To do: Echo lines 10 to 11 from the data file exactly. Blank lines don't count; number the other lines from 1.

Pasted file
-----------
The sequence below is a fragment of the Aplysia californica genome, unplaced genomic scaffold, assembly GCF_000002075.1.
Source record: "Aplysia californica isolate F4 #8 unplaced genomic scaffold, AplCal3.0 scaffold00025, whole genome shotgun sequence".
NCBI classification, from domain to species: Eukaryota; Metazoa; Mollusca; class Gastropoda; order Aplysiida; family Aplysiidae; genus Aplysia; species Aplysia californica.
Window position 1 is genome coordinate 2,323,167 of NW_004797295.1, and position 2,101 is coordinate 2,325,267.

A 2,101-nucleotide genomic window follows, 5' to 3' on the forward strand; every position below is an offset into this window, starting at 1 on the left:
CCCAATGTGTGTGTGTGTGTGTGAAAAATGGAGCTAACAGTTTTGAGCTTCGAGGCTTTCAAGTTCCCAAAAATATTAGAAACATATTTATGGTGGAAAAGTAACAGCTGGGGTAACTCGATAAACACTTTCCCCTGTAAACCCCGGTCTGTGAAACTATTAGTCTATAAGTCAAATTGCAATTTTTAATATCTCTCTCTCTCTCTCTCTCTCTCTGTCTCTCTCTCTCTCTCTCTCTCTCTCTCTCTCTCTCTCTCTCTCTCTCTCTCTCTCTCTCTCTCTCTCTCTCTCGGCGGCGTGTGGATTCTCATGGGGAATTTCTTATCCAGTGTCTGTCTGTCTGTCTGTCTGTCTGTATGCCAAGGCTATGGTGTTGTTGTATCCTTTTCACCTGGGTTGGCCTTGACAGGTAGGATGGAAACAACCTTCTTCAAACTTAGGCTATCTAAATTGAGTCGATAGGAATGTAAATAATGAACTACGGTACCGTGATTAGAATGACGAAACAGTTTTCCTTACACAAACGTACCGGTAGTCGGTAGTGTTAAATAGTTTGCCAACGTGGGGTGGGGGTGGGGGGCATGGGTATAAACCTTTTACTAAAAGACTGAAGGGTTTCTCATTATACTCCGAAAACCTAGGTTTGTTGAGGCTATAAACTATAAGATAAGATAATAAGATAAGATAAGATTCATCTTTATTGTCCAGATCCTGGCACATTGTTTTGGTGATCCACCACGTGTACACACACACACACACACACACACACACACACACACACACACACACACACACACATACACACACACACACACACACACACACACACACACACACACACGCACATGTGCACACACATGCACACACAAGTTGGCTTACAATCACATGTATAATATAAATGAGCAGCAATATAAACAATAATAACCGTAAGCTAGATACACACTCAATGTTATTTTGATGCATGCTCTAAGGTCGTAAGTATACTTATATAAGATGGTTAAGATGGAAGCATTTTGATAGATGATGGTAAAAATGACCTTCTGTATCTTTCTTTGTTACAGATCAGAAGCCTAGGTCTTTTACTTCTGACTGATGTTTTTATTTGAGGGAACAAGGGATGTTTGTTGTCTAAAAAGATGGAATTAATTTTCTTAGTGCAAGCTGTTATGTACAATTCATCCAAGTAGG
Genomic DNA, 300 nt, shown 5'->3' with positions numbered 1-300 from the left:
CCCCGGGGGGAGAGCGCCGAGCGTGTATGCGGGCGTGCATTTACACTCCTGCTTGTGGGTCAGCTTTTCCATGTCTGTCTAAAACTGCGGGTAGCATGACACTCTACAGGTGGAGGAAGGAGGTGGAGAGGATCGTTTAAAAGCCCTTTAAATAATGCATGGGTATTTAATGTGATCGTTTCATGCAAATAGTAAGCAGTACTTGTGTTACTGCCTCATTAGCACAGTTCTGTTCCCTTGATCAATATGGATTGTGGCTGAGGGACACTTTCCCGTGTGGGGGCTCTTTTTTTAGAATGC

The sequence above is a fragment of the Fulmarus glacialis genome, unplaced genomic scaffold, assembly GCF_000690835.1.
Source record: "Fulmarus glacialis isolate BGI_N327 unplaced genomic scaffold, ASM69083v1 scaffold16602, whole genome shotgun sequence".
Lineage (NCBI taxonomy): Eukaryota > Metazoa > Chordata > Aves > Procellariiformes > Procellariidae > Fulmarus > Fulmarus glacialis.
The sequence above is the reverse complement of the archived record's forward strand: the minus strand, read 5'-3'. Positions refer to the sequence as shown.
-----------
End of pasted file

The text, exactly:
Source record: "Fulmarus glacialis isolate BGI_N327 unplaced genomic scaffold, ASM69083v1 scaffold16602, whole genome shotgun sequence".
Lineage (NCBI taxonomy): Eukaryota > Metazoa > Chordata > Aves > Procellariiformes > Procellariidae > Fulmarus > Fulmarus glacialis.